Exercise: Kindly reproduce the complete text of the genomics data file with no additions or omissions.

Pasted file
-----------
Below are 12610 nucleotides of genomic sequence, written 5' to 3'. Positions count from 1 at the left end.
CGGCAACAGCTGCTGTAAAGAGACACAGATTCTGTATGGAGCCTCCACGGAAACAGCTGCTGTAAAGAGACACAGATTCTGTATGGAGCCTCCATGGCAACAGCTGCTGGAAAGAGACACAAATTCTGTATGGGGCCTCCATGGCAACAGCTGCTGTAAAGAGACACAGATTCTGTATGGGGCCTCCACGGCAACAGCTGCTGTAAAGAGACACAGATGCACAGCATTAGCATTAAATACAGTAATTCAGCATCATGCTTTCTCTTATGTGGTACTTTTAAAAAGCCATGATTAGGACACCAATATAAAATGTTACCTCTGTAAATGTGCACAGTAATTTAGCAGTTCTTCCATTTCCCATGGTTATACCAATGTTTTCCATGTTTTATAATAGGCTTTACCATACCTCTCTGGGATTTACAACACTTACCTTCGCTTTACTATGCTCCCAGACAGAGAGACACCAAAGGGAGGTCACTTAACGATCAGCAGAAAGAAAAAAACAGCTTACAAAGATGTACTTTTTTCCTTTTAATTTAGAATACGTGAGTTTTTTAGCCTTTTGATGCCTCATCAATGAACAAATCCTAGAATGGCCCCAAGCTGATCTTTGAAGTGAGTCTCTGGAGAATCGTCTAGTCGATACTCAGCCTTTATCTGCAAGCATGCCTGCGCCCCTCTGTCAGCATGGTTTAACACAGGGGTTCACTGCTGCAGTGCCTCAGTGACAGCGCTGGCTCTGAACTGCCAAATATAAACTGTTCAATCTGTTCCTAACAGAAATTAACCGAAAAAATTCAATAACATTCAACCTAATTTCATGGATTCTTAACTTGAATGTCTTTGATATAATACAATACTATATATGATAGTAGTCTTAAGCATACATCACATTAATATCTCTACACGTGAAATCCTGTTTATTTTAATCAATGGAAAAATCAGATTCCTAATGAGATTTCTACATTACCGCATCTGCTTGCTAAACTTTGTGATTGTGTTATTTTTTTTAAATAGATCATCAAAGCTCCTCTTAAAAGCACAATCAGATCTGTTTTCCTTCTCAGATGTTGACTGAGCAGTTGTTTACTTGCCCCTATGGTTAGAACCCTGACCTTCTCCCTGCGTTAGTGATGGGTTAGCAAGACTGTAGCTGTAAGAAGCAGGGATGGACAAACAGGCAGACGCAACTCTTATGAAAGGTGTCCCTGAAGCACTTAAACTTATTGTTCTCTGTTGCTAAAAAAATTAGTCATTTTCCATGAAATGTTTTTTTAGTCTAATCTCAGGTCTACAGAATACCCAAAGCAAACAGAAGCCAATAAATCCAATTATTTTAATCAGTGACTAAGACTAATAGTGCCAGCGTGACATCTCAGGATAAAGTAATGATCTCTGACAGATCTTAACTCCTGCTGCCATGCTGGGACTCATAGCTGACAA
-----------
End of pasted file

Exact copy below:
Below are 12610 nucleotides of genomic sequence, written 5' to 3'. Positions count from 1 at the left end.
CGGCAACAGCTGCTGTAAAGAGACACAGATTCTGTATGGAGCCTCCACGGAAACAGCTGCTGTAAAGAGACACAGATTCTGTATGGAGCCTCCATGGCAACAGCTGCTGGAAAGAGACACAAATTCTGTATGGGGCCTCCATGGCAACAGCTGCTGTAAAGAGACACAGATTCTGTATGGGGCCTCCACGGCAACAGCTGCTGTAAAGAGACACAGATGCACAGCATTAGCATTAAATACAGTAATTCAGCATCATGCTTTCTCTTATGTGGTACTTTTAAAAAGCCATGATTAGGACACCAATATAAAATGTTACCTCTGTAAATGTGCACAGTAATTTAGCAGTTCTTCCATTTCCCATGGTTATACCAATGTTTTCCATGTTTTATAATAGGCTTTACCATACCTCTCTGGGATTTACAACACTTACCTTCGCTTTACTATGCTCCCAGACAGAGAGACACCAAAGGGAGGTCACTTAACGATCAGCAGAAAGAAAAAAACAGCTTACAAAGATGTACTTTTTTCCTTTTAATTTAGAATACGTGAGTTTTTTAGCCTTTTGATGCCTCATCAATGAACAAATCCTAGAATGGCCCCAAGCTGATCTTTGAAGTGAGTCTCTGGAGAATCGTCTAGTCGATACTCAGCCTTTATCTGCAAGCATGCCTGCGCCCCTCTGTCAGCATGGTTTAACACAGGGGTTCACTGCTGCAGTGCCTCAGTGACAGCGCTGGCTCTGAACTGCCAAATATAAACTGTTCAATCTGTTCCTAACAGAAATTAACCGAAAAAATTCAATAACATTCAACCTAATTTCATGGATTCTTAACTTGAATGTCTTTGATATAATACAATACTATATATGATAGTAGTCTTAAGCATACATCACATTAATATCTCTACACGTGAAATCCTGTTTATTTTAATCAATGGAAAAATCAGATTCCTAATGAGATTTCTACATTACCGCATCTGCTTGCTAAACTTTGTGATTGTGTTATTTTTTTTAAATAGATCATCAAAGCTCCTCTTAAAAGCACAATCAGATCTGTTTTCCTTCTCAGATGTTGACTGAGCAGTTGTTTACTTGCCCCTATGGTTAGAACCCTGACCTTCTCCCTGCGTTAGTGATGGGTTAGCAAGACTGTAGCTGTAAGAAGCAGGGATGGACAAACAGGCAGACGCAACTCTTATGAAAGGTGTCCCTGAAGCACTTAAACTTATTGTTCTCTGTTGCTAAAAAAATTAGTCATTTTCCATGAAATGTTTTTTTAGTCTAATCTCAGGTCTACAGAATACCCAAAGCAAACAGAAGCCAATAAATCCAATTATTTTAATCAGTGACTAAGACTAATAGTGCCAGCGTGACATCTCAGGATAAAGTAATGATCTCTGACAGATCTTAACTCCTGCTGCCATGCTGGGACTCATAGCTGACAA